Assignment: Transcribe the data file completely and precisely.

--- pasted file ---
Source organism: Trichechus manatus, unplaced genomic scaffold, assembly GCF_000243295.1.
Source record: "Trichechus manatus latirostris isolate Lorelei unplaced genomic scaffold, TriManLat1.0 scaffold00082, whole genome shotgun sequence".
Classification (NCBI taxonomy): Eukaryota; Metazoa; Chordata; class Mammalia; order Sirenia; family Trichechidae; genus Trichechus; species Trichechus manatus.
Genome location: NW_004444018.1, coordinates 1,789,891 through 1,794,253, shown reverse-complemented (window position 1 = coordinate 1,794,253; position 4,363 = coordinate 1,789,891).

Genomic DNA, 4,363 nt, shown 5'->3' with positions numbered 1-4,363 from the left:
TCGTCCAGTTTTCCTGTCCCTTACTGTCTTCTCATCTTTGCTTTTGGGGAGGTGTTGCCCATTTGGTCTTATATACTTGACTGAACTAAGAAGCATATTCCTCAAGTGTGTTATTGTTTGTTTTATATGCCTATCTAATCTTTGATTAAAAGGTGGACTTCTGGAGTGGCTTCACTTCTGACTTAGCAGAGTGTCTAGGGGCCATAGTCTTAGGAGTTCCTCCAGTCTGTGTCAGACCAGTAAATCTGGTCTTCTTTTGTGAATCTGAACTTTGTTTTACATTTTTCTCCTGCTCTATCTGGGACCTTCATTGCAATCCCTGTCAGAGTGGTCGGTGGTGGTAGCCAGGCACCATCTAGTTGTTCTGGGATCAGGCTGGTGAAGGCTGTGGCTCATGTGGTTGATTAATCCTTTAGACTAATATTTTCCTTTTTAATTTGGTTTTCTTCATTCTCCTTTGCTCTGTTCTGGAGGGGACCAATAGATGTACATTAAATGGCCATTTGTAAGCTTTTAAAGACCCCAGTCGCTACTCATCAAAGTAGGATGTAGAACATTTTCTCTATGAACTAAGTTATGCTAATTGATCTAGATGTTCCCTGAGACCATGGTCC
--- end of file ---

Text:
Source organism: Trichechus manatus, unplaced genomic scaffold, assembly GCF_000243295.1.
Source record: "Trichechus manatus latirostris isolate Lorelei unplaced genomic scaffold, TriManLat1.0 scaffold00082, whole genome shotgun sequence".
Classification (NCBI taxonomy): Eukaryota; Metazoa; Chordata; class Mammalia; order Sirenia; family Trichechidae; genus Trichechus; species Trichechus manatus.
Genome location: NW_004444018.1, coordinates 1,789,891 through 1,794,253, shown reverse-complemented (window position 1 = coordinate 1,794,253; position 4,363 = coordinate 1,789,891).

Genomic DNA, 4,363 nt, shown 5'->3' with positions numbered 1-4,363 from the left:
TCGTCCAGTTTTCCTGTCCCTTACTGTCTTCTCATCTTTGCTTTTGGGGAGGTGTTGCCCATTTGGTCTTATATACTTGACTGAACTAAGAAGCATATTCCTCAAGTGTGTTATTGTTTGTTTTATATGCCTATCTAATCTTTGATTAAAAGGTGGACTTCTGGAGTGGCTTCACTTCTGACTTAGCAGAGTGTCTAGGGGCCATAGTCTTAGGAGTTCCTCCAGTCTGTGTCAGACCAGTAAATCTGGTCTTCTTTTGTGAATCTGAACTTTGTTTTACATTTTTCTCCTGCTCTATCTGGGACCTTCATTGCAATCCCTGTCAGAGTGGTCGGTGGTGGTAGCCAGGCACCATCTAGTTGTTCTGGGATCAGGCTGGTGAAGGCTGTGGCTCATGTGGTTGATTAATCCTTTAGACTAATATTTTCCTTTTTAATTTGGTTTTCTTCATTCTCCTTTGCTCTGTTCTGGAGGGGACCAATAGATGTACATTAAATGGCCATTTGTAAGCTTTTAAAGACCCCAGTCGCTACTCATCAAAGTAGGATGTAGAACATTTTCTCTATGAACTAAGTTATGCTAATTGATCTAGATGTTCCCTGAGACCATGGTCC